Tourism policy is an understudied but increasingly important factor in development studies. The World Travel and Tourism Council estimates that tourism activities create one of the largest industries in the world and contributes 9.1% to the global GDP, but little study has been done on the public policy initiatives that have created and maintain it. This thesis examines the nature of state-directed tourism development and evaluates its success in Cancun, Mexico. Through an analysis of qualitative and quantitative data and comparison studies of Jamaica and the Cayman Islands, the study seeks to understand the unique nature of Cancun's success. Drawing from literature spanning colonial legacies to Peter Evans' Embedded Autonomy, It concludes that the unique policy factors of a "political vacuum," international private sector involvement, and international organizational funding have determined the positive growth of the planned tourism destination.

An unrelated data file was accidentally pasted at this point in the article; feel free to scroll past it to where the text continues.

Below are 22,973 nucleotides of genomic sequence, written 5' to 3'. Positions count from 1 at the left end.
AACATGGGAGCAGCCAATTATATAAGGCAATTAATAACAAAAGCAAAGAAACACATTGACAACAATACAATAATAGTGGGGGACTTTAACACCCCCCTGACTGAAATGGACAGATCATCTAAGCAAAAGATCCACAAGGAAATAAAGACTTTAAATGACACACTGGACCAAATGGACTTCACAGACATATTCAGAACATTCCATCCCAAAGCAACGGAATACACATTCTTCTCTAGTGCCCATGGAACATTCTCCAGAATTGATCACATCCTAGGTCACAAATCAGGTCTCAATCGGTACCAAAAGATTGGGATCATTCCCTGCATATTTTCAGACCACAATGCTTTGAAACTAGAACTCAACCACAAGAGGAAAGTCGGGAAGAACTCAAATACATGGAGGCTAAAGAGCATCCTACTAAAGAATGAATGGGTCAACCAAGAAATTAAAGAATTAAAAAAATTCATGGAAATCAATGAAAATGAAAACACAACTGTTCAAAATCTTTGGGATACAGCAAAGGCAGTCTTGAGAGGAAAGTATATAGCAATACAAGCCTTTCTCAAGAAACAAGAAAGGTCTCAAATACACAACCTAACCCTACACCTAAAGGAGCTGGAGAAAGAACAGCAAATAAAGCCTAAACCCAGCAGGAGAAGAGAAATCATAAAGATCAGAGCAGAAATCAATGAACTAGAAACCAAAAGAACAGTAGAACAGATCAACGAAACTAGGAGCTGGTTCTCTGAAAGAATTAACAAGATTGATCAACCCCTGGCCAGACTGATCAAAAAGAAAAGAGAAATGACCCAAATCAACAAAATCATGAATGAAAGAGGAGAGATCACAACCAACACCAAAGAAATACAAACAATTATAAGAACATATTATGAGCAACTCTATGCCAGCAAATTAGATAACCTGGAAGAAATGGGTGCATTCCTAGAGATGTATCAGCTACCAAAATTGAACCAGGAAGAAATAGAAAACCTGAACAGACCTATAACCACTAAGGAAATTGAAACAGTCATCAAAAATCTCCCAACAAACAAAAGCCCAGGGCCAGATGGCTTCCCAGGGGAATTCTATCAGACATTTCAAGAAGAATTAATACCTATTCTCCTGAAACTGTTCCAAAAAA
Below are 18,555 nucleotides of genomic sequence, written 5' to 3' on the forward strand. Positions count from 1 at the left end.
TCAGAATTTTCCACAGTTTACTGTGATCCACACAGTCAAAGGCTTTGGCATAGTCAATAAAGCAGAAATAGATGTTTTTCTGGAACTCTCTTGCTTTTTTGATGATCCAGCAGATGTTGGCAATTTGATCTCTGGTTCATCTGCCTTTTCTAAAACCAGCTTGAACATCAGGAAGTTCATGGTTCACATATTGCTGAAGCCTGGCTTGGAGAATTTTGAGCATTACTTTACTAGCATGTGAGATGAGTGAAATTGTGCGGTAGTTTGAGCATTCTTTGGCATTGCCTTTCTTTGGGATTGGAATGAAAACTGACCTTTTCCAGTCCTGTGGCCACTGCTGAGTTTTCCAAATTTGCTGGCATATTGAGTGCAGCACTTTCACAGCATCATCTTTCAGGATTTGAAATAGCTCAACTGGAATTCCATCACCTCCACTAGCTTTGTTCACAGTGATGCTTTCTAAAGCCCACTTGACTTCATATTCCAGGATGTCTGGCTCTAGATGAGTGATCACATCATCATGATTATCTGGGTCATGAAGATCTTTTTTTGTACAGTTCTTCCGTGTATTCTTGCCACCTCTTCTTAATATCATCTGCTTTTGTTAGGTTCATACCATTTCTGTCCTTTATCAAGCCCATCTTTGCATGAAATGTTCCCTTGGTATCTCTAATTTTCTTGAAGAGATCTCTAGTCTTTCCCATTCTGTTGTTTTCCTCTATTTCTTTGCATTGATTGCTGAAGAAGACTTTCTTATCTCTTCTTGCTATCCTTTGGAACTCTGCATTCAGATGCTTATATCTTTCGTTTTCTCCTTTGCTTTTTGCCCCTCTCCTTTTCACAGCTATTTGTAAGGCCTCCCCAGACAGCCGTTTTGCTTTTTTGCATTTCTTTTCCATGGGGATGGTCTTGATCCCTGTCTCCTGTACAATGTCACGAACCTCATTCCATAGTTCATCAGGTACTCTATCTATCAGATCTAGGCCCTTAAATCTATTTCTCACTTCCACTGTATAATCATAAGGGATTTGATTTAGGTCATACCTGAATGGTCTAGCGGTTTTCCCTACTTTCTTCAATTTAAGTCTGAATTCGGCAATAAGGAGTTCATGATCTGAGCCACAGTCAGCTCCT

Number Of Pages: 90
Published: 4th May 2012
Dimensions (cm): 25.4 x 20.3 x 0.6
Weight (kg): 0.195